TED Conversations

This conversation is closed.

Does lacking physical beauty actually degrades ones confidence?

I ask this question because I certainly feel that we learn more when ideas are exchanged amongst people that requires socializing and having a certain level of confidence. I understand that there are several other aspects that can pump ones confidence be it wealth, inteliigence, knowledge or success but surely ones appearance also plays a major role. How does one get past that factor of beauty for which god was not knid enough and move on without giving it much weightage.

Share:

Showing single comment thread. View the full conversation.

  • thumb
    Dec 20 2013: Perhaps you should watch some of your favorite TED talks and ask yourself whether it matters to you, or should matter to him/her, whether he/she is beautiful in the ways you mean. Kenneth Robinson? Bill Gates? Larry Lessig?

    Wouldn't you think your other attributes are far more important?
    • Dec 20 2013: I do realize the importance of other attributes Fritzie, infact I believe they hold more value than the physical beauty as I mentioned in the explanation of the question, what I really wanted to know to what extent it does matter or should matter, I say that because we can't just ignore the confidence being beautiful brings on to you. Hope I m clear now!
      • thumb
        Jan 16 2014: I think this assumption you are making that being beautiful makes a person confident is problematic. I know many people, men and women, whom I believe many would judge as physically beautiful, who harbor low self-esteem and lack of self-confidence.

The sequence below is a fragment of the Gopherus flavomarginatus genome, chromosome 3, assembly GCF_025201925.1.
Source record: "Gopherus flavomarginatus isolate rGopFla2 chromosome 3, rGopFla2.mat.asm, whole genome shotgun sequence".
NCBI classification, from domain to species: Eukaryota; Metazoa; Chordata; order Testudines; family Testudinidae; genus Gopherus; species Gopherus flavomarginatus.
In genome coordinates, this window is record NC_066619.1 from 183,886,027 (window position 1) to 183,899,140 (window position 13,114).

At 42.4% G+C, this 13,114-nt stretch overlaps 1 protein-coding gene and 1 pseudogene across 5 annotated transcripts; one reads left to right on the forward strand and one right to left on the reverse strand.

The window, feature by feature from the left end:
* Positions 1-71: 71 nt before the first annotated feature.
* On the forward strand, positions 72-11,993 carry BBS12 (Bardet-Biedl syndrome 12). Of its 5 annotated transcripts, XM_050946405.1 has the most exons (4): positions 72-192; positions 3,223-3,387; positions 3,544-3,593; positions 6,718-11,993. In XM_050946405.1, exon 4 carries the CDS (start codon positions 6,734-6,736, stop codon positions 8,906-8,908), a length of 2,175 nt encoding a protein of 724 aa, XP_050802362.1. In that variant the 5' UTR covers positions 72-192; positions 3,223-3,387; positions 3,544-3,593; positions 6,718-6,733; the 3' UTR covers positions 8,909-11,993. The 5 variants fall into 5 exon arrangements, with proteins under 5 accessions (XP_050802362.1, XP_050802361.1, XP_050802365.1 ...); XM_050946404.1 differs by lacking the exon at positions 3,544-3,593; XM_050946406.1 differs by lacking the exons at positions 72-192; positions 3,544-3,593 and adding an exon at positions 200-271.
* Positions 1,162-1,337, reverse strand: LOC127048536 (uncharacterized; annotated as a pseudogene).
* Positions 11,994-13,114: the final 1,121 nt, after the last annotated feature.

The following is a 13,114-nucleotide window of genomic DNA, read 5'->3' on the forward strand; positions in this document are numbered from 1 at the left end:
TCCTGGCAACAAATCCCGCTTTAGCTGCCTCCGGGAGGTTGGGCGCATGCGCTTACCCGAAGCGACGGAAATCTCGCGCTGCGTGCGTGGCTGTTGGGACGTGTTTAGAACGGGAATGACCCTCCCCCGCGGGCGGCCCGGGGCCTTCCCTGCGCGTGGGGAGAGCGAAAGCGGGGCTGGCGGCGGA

• thumb
      Dec 20 2013: f are you trying to say none of those three men is beautiful? But it's clear they've put some effort into their look, all are nicely groomed, clean-shaven, well-dressed. If they were filthy bums, they probably wouldn't have risen to the level where they are giving a TED talk.
      • thumb
        Dec 20 2013: People are typically beautiful to those who love them, but I don't think this thread is on that subject, that has been discussed often here.

        My point is that for pretty much anyone, however he looks, he can find plenty of happy, loved, respected, and accomplished people who are no better looking than he is.
        • thumb
          Dec 21 2013: Fritzie it seems like you're affirming the saying "You can't judge a book by its cover." I sort of want to believe that saying is true, there is a certain beauty in that saying. Yet on the other hand I've noticed that when I look good I feel good, and when I look and feel good I do better, accomplish more and get better help from people whose help I need to accomplish. Does this mean I'm superficial, or that the people who respond to me better are superficial? On the other hand, there's some sensuality and skill in grooming yourself, so maybe looking good conveys a positive sensuality and skill?

          The three men you named look okay but all wear glasses and would look better without them. I'm thinking for most people wearing glasses mars their look?

          I was reading that most people consider Asians to be the most physically attractive race, and it's because they are the most childlike-looking. Thoughts?
      • thumb
        Dec 21 2013: I believe there is research to the effect that being pleasant looking and not over-weight provides an advantage in the workplace.

        I am the wrong person to ask about standards of beauty. I also expect standards of beauty to vary across cultures. For example, being thin is valued in some cultures more than others.

Showing single comment thread. View the full conversation.